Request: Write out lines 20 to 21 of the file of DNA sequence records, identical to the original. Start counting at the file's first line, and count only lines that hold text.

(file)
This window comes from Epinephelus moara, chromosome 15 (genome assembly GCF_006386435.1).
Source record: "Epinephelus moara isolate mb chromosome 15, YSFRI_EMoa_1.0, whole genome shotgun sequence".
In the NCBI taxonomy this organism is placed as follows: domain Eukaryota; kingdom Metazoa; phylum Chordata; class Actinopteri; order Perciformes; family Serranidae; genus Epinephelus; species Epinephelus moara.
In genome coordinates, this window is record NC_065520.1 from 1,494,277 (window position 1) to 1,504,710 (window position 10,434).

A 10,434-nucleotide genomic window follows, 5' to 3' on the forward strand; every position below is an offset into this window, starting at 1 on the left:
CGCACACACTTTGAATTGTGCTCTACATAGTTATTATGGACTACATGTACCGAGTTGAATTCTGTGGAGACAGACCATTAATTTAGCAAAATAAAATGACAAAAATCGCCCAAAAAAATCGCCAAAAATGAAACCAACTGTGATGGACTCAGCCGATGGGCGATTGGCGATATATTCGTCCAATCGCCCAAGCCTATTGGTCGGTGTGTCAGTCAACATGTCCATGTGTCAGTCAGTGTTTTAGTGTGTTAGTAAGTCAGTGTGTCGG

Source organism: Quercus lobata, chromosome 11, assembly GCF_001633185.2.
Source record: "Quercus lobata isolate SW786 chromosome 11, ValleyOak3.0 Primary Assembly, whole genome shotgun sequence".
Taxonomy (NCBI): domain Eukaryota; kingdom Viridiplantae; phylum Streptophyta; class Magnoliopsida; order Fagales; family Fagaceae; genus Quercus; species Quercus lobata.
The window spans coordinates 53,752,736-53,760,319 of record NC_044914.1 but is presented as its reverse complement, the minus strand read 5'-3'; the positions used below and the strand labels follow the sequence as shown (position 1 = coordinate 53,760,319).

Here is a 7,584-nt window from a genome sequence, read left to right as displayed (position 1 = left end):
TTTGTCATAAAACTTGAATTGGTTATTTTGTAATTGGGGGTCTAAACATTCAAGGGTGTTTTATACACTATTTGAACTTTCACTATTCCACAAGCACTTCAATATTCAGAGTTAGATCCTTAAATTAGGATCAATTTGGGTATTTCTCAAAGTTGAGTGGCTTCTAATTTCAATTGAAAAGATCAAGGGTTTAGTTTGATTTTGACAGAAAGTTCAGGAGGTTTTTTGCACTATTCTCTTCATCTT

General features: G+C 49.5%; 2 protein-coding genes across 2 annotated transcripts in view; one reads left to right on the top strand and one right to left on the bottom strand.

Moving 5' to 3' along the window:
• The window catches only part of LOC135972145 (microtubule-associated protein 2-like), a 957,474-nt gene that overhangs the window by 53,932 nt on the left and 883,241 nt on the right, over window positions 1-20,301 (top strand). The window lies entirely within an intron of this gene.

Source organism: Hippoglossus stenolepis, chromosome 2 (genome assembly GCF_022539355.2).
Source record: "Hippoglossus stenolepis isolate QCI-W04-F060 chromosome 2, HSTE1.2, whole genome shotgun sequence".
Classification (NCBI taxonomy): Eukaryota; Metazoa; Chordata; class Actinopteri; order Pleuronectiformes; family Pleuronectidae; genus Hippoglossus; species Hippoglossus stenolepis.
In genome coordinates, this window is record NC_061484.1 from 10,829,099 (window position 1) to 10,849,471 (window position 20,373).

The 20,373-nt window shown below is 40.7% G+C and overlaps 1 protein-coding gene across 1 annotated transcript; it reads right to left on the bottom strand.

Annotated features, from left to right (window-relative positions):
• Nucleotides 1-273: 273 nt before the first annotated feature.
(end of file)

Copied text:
The 20,373-nt window shown below is 40.7% G+C and overlaps 1 protein-coding gene across 1 annotated transcript; it reads right to left on the bottom strand.

Annotated features, from left to right (window-relative positions):